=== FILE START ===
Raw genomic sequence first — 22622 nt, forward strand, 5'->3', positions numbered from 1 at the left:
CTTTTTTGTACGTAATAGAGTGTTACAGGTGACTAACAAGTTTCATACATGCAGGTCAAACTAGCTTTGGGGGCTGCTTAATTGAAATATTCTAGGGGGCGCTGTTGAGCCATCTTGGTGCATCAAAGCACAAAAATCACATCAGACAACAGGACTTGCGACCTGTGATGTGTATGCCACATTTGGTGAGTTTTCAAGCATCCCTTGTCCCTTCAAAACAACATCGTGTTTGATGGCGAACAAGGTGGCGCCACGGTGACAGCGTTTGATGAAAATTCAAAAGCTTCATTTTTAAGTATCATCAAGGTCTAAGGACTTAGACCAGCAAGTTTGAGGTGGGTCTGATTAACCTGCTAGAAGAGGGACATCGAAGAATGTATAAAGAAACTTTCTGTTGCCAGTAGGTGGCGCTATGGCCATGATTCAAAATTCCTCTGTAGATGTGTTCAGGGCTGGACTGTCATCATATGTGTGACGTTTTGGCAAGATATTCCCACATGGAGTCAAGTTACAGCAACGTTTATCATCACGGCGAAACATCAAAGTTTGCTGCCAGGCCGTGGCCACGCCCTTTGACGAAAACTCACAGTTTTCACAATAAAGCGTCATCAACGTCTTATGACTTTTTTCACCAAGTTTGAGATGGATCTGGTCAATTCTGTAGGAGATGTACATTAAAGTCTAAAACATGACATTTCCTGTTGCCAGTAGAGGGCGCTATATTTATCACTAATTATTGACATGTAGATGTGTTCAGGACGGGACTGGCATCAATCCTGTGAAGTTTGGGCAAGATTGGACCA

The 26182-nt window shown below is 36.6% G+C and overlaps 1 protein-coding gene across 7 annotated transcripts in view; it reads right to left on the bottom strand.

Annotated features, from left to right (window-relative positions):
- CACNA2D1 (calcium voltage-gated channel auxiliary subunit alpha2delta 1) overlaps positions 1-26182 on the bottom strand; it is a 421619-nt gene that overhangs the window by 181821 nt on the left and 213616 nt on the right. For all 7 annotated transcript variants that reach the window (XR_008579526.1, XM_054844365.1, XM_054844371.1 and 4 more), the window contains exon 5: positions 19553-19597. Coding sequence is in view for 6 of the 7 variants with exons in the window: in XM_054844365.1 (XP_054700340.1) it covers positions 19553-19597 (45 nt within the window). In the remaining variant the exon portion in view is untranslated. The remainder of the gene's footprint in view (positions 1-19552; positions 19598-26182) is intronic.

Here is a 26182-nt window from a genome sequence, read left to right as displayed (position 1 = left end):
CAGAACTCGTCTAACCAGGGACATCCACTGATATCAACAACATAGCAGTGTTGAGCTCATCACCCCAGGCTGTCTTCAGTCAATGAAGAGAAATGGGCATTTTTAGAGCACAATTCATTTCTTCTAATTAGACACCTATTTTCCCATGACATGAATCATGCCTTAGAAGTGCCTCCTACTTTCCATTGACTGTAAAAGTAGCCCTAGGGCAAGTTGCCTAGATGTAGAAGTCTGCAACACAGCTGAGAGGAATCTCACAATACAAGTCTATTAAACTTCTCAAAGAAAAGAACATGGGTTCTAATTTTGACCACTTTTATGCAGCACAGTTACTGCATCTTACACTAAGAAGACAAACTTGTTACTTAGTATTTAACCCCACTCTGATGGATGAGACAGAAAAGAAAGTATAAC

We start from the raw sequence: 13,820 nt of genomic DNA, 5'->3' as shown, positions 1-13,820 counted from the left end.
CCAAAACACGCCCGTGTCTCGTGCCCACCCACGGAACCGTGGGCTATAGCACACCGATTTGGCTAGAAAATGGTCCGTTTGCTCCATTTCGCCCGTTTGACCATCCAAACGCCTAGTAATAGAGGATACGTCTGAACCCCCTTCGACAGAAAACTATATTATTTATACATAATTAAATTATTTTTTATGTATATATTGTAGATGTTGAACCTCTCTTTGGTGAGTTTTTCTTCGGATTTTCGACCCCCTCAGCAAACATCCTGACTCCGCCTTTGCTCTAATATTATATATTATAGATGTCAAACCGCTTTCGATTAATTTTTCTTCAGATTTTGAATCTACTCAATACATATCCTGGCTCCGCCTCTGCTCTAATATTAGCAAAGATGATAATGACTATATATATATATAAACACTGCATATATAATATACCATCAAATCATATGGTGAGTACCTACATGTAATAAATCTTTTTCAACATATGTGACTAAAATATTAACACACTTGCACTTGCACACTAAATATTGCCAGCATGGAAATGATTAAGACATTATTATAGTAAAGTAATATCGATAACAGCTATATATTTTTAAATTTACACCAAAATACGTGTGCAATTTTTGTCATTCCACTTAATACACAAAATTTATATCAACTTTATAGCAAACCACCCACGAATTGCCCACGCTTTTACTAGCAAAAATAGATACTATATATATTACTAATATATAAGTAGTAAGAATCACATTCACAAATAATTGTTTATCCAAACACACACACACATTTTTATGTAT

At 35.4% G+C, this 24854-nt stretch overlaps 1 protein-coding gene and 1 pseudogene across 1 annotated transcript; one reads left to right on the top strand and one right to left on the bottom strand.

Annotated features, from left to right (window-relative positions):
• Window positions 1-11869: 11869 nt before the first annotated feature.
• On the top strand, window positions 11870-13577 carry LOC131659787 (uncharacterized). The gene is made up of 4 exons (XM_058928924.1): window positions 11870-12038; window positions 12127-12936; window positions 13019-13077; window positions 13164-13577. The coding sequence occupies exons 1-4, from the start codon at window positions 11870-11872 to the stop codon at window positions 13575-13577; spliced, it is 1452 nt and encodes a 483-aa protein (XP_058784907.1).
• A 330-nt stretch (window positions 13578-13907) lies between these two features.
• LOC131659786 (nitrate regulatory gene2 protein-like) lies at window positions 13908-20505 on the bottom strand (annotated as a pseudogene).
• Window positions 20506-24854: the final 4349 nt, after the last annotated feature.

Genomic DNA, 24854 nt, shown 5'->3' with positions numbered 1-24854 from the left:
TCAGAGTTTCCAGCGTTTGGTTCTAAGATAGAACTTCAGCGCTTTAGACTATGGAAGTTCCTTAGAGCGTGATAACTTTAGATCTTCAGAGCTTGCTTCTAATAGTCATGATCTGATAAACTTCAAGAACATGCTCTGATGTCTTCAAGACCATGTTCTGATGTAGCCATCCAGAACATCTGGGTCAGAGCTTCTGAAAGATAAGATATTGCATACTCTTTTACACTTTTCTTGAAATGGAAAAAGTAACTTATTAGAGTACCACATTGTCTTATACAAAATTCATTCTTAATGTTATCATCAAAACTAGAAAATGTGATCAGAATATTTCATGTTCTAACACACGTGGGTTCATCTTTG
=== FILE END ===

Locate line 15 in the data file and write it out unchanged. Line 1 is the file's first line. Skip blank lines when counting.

• LOC131659786 (nitrate regulatory gene2 protein-like) lies at window positions 13908-20505 on the bottom strand (annotated as a pseudogene).